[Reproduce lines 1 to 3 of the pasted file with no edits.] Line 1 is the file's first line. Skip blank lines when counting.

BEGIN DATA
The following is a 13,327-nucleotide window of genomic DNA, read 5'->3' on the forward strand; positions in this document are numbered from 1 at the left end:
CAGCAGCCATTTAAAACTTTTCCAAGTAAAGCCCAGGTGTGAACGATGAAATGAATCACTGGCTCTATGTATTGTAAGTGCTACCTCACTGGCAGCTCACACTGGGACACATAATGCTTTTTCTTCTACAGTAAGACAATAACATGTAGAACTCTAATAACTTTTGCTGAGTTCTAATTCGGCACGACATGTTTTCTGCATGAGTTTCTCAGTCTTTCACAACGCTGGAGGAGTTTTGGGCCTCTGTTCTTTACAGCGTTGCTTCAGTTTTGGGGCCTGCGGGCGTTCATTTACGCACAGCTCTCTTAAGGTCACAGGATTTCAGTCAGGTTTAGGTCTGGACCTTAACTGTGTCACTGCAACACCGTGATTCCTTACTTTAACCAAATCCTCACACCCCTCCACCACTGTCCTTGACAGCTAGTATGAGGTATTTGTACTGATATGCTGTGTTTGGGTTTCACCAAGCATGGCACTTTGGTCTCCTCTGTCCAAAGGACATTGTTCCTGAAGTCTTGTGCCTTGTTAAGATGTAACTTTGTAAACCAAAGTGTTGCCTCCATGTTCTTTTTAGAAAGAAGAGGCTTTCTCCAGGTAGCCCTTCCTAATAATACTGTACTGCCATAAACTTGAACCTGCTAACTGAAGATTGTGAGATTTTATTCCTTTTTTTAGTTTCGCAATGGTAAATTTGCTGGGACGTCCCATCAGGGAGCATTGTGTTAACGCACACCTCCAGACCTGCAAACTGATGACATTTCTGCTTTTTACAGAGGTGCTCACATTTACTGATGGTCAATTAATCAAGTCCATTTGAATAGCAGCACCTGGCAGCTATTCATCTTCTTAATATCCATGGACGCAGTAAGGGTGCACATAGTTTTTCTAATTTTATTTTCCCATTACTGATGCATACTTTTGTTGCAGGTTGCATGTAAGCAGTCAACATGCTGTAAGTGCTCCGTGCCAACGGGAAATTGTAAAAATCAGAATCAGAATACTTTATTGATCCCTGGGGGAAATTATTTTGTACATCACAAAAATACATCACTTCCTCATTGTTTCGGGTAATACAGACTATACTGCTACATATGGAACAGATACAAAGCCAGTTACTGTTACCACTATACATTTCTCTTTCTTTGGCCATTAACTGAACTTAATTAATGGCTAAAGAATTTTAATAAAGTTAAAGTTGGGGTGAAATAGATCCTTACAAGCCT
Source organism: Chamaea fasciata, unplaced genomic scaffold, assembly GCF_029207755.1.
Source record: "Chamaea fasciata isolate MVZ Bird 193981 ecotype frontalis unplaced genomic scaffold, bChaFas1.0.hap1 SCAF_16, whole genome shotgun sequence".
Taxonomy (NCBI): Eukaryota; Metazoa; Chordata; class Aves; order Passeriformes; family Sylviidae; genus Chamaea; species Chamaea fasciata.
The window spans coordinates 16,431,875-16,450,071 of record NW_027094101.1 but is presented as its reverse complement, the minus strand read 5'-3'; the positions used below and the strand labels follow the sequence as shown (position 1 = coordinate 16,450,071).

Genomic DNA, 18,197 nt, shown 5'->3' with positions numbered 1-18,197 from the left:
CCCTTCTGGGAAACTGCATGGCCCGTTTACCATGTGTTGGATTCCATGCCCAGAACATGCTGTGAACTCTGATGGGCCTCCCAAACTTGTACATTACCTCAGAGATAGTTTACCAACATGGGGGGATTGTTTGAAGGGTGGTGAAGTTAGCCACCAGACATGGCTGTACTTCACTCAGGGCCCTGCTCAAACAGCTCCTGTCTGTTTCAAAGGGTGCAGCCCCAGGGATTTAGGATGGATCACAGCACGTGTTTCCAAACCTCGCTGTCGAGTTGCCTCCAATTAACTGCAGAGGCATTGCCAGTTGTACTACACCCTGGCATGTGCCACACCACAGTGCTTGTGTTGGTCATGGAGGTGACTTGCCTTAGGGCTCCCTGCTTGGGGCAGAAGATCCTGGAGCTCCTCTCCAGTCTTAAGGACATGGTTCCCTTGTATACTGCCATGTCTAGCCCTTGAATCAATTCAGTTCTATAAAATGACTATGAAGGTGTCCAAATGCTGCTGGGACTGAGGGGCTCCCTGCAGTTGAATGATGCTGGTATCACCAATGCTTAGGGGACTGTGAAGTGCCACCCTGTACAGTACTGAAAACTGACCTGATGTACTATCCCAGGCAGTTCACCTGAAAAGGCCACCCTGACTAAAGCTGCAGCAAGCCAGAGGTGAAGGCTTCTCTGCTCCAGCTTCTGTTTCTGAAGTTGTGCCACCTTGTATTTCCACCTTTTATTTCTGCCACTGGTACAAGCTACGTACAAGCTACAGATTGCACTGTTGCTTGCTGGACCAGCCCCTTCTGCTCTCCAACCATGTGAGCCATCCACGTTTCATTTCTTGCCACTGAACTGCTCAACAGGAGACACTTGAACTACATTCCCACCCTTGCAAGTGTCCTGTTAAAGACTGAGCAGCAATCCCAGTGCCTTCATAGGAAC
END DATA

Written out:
The following is a 13,327-nucleotide window of genomic DNA, read 5'->3' on the forward strand; positions in this document are numbered from 1 at the left end:
CAGCAGCCATTTAAAACTTTTCCAAGTAAAGCCCAGGTGTGAACGATGAAATGAATCACTGGCTCTATGTATTGTAAGTGCTACCTCACTGGCAGCTCACACTGGGACACATAATGCTTTTTCTTCTACAGTAAGACAATAACATGTAGAACTCTAATAACTTTTGCTGAGTTCTAATTCGGCACGACATGTTTTCTGCATGAGTTTCTCAGTCTTTCACAACGCTGGAGGAGTTTTGGGCCTCTGTTCTTTACAGCGTTGCTTCAGTTTTGGGGCCTGCGGGCGTTCATTTACGCACAGCTCTCTTAAGGTCACAGGATTTCAGTCAGGTTTAGGTCTGGACCTTAACTGTGTCACTGCAACACCGTGATTCCTTACTTTAACCAAATCCTCACACCCCTCCACCACTGTCCTTGACAGCTAGTATGAGGTATTTGTACTGATATGCTGTGTTTGGGTTTCACCAAGCATGGCACTTTGGTCTCCTCTGTCCAAAGGACATTGTTCCTGAAGTCTTGTGCCTTGTTAAGATGTAACTTTGTAAACCAAAGTGTTGCCTCCATGTTCTTTTTAGAAAGAAGAGGCTTTCTCCAGGTAGCCCTTCCTAATAATACTGTACTGCCATAAACTTGAACCTGCTAACTGAAGATTGTGAGATTTTATTCCTTTTTTTAGTTTCGCAATGGTAAATTTGCTGGGACGTCCCATCAGGGAGCATTGTGTTAACGCACACCTCCAGACCTGCAAACTGATGACATTTCTGCTTTTTACAGAGGTGCTCACATTTACTGATGGTCAATTAATCAAGTCCATTTGAATAGCAGCACCTGGCAGCTATTCATCTTCTTAATATCCATGGACGCAGTAAGGGTGCACATAGTTTTTCTAATTTTATTTTCCCATTACTGATGCATACTTTTGTTGCAGGTTGCATGTAAGCAGTCAACATGCTGTAAGTGCTCCGTGCCAACGGGAAATTGTAAAAATCAGAATCAGAATACTTTATTGATCCCTGGGGGAAATTATTTTGTACATCACAAAAATACATCACTTCCTCATTGTTTCGGGTAATACAGACTATACTGCTACATATGGAACAGATACAAAGCCAGTTACTGTTACCACTATACATTTCTCTTTCTTTGGCCATTAACTGAACTTAATTAATGGCTAAAGAATTTTAATAAAGTTAAAGTTGGGGTGAAATAGATCCTTACAAGCCT
Source organism: Chamaea fasciata, unplaced genomic scaffold, assembly GCF_029207755.1.